There were unquestionably minor tweaks that he made to his game. His first serve was now an improved weapon, and he shortened points by attacking sooner into rallies than he might have earlier in his career. But his resurgence emanated out of a renewed dedication to the foundations on which his game is built. When commentators implore players to treat every point equally it can sound like a cliché. But, for Nadal, this has been a career’s motif: a willingness to chase down every ball and to commit himself wholly to every point.
Remarkably, before the French Open final this year, many believed that Djokovic had the edge, on account chiefly of the cooler weather, with the tournament being staged in October, and the closed roof above the court. Writing off Nadal though is a fool’s errand. The final showed us that even at 34 he is capable of being an implacable force, of summoning greatness at will.
Is there anything, though, that we can absorb from Nadal’s endeavours? To be sure, there are qualities in his late-career excellence for other sportspersons to study: his grit and his determination; his integrity on and off the court; his devotion to practice and training; and his willingness to think through strategies to combat specific opponents, Indeed, the women’s singles champion at the French Open, the talented teenager Iga Swiatek, said Nadal is the only player that she looked up to. But what about the rest of us, outside the world of sport?
There are good reasons to think of sport as a metaphor for life. Unlike Nadal, not all of us has a competitor staring at us from the other side of a net, but we still seek meaning in sport. Following Nadal makes sense for many reasons. For one, watching him play tennis gives us a sense of what greatness in motion can look like. But there is also something compelling in his approach to life that transcends the sport in some ways — the “Tao of Rafa” as the New York Times ’ Karen Crouse recently described it.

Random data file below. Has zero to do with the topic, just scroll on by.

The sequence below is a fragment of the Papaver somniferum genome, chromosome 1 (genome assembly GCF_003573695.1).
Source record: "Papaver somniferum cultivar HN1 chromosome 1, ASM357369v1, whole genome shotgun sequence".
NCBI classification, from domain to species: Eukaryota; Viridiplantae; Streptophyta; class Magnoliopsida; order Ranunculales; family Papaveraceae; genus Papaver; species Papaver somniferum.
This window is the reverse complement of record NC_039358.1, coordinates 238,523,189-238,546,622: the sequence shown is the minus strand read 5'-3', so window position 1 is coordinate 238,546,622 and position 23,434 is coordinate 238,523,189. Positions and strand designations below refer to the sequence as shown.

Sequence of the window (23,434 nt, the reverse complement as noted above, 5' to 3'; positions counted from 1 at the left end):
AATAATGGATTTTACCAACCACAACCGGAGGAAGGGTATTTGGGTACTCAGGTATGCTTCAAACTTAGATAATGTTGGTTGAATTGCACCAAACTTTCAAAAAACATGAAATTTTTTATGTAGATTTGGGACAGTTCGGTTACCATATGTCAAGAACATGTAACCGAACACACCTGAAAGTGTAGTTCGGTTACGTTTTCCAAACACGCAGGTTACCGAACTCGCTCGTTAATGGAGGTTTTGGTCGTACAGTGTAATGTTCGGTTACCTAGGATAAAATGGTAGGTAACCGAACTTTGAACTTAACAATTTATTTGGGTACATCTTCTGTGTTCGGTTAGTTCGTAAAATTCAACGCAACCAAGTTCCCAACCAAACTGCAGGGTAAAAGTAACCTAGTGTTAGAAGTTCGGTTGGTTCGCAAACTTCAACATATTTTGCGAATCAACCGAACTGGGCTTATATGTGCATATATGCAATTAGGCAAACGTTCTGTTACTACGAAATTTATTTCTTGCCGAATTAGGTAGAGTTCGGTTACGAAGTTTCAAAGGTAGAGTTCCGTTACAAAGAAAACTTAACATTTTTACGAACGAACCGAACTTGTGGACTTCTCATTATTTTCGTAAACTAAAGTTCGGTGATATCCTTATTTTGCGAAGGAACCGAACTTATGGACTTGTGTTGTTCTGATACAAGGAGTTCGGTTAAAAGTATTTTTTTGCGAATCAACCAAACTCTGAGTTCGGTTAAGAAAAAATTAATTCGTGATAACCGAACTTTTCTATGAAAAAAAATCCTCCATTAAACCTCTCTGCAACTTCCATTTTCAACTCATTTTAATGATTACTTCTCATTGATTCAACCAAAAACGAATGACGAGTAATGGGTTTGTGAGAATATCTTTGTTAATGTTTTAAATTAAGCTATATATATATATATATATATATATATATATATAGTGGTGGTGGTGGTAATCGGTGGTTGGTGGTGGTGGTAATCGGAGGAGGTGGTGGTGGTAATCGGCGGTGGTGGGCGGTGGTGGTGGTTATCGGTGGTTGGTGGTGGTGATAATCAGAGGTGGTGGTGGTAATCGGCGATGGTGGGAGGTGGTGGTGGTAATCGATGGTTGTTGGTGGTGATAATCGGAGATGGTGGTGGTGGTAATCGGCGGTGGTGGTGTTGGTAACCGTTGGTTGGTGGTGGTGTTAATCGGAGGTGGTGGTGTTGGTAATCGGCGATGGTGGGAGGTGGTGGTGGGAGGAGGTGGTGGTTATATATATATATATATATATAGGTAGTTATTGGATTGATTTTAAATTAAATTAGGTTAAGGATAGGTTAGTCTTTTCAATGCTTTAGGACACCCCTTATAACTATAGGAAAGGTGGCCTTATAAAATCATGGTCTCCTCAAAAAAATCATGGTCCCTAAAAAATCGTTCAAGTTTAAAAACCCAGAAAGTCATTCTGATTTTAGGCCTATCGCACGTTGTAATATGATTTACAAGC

In his interview after the final, Nadal was clearly delighted, but he didn’t see the manner of his victory as a particular cause for revelry. He pointed instead to the Australian Open last year when Djokovic had beaten him in similar fashion, in a match that barely lasted two hours. It is Nadal’s perspective on his majors’ tally, though, that is especially telling. As always, he brushed aside the tedious debate on who — between him, Federer, and Djokovic — was the greatest of all time. To him, spending time thinking about what others around him had achieved was futile. “You have to live your personal life,” he said. “Personally, that’s the thing I did during all my career, try my best every single day. In terms of these records, of course that I care [about]. I am a big fan of sport in general. I respect a lot that.”
To present the best version of himself, to bring to every match, to every training session, the same level of dedication that he brought to the final at Roland Garros, is, to Nadal, the most basic ask. It is a mantra that he has often repeated, both in triumph and in adversity. In this distilled philosophy, there is perhaps a learning for all of us: to take seriously our ethical responsibility to become the best versions of ourselves. To treat our lives as a challenge, as Nadal does, as one where we take our private responsibilities seriously, ought to strike us as an example worth emulating.